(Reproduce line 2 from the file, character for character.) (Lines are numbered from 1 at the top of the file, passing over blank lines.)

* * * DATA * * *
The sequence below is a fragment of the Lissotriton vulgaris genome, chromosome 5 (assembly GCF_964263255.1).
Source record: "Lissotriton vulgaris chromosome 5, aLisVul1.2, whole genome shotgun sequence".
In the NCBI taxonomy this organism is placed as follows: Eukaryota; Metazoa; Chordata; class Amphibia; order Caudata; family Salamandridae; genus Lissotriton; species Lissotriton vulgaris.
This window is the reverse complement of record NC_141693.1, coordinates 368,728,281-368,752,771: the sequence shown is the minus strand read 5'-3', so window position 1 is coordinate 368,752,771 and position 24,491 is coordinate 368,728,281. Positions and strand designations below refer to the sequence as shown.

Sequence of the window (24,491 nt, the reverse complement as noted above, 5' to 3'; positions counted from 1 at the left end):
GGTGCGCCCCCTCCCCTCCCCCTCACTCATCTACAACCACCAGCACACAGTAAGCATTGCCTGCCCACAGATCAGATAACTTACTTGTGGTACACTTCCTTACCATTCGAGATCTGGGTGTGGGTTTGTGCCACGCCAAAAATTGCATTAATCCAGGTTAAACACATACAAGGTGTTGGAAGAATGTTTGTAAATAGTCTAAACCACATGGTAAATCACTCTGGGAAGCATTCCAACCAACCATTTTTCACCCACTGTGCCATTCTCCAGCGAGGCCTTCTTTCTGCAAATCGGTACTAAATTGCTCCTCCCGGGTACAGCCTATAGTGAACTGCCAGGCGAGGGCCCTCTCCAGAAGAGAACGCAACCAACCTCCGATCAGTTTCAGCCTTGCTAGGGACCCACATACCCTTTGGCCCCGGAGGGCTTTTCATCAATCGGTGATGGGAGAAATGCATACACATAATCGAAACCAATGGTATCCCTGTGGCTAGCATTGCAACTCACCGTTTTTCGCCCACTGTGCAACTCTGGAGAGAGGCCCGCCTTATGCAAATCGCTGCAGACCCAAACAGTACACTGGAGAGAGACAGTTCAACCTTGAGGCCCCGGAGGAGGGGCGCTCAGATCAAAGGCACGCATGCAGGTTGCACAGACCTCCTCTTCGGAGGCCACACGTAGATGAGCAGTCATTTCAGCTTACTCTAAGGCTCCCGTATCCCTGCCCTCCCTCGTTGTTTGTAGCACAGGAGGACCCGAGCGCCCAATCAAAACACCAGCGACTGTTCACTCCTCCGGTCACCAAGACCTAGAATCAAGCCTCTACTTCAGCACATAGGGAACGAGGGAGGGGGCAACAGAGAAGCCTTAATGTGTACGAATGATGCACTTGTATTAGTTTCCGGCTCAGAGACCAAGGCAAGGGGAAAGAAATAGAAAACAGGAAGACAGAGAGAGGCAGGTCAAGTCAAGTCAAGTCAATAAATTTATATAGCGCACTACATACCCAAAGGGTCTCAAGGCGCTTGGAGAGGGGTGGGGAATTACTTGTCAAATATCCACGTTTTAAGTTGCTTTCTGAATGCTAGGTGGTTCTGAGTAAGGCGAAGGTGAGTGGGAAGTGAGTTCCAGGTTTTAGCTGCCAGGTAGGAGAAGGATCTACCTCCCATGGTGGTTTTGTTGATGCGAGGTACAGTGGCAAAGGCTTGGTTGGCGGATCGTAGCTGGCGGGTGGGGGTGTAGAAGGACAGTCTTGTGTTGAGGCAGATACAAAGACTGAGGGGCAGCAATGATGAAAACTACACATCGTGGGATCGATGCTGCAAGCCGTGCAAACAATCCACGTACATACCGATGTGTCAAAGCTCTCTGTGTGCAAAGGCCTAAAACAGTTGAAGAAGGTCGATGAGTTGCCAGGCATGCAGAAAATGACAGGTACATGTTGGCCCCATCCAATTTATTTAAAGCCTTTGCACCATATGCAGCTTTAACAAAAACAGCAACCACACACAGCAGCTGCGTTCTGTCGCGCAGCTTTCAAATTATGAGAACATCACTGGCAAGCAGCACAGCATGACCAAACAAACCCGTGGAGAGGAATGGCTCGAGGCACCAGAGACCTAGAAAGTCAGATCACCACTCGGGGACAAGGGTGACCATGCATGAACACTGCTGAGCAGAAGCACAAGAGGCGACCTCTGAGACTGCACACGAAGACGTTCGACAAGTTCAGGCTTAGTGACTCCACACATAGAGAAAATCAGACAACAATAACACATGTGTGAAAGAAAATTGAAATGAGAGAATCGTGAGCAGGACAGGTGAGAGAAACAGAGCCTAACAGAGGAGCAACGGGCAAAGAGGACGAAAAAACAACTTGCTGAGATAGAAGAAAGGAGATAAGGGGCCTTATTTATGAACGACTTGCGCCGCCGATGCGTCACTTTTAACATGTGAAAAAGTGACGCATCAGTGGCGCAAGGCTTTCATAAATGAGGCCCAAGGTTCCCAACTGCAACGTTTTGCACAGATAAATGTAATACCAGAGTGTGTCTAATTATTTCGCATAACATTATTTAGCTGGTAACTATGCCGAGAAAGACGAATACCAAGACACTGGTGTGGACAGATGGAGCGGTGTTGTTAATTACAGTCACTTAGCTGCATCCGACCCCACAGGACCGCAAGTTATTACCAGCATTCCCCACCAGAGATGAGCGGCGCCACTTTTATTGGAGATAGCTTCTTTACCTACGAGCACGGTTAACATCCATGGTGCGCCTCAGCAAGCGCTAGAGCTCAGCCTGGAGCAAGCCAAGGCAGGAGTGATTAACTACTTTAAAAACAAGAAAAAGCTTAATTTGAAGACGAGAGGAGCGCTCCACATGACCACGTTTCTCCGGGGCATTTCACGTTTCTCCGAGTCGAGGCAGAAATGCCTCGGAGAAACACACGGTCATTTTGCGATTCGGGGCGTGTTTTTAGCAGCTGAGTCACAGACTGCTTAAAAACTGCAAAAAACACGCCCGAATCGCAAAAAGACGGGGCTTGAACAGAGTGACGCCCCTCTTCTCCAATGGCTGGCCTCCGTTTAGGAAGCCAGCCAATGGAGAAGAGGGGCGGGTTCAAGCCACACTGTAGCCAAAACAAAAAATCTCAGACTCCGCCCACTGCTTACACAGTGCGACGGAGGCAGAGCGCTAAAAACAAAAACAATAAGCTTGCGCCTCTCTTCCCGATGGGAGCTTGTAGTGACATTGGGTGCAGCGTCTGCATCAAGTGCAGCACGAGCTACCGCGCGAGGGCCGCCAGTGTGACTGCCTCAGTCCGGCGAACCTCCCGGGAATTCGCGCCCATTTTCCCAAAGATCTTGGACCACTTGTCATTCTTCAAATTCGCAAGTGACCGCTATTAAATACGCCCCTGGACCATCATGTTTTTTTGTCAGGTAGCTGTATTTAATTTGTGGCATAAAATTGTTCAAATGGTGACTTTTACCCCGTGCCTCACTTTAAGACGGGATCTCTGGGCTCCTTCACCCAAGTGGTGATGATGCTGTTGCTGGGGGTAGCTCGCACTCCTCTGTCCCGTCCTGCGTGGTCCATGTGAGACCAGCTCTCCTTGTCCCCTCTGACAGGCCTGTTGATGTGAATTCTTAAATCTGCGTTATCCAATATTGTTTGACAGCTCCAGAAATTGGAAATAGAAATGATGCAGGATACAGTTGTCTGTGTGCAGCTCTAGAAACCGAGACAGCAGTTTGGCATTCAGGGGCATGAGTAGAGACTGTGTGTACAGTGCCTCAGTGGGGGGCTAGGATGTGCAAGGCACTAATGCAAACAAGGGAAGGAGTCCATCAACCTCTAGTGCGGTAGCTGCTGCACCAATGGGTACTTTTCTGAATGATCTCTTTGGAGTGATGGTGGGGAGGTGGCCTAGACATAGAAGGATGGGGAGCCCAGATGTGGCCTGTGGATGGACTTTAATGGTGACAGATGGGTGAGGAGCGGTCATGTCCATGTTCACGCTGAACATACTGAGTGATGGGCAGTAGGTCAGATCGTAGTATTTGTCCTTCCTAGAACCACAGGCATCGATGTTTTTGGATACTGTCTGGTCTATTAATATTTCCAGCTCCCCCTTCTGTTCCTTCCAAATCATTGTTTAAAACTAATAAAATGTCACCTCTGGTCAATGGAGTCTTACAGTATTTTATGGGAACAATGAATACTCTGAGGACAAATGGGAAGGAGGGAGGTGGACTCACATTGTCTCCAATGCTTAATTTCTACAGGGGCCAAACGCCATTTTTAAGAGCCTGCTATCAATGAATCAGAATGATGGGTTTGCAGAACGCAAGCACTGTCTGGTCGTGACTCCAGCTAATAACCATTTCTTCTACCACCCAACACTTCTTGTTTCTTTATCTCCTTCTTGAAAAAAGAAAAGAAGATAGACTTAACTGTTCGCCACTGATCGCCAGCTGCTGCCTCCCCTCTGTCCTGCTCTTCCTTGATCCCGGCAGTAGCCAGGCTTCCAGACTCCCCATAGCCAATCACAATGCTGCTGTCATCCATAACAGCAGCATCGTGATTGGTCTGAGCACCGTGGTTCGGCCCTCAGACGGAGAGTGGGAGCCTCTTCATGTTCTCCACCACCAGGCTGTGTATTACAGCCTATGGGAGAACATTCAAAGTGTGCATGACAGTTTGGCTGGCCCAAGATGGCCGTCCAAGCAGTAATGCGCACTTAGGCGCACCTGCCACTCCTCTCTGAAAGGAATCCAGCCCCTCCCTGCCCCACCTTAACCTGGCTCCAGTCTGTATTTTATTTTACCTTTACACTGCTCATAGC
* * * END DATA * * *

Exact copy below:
Source record: "Lissotriton vulgaris chromosome 5, aLisVul1.2, whole genome shotgun sequence".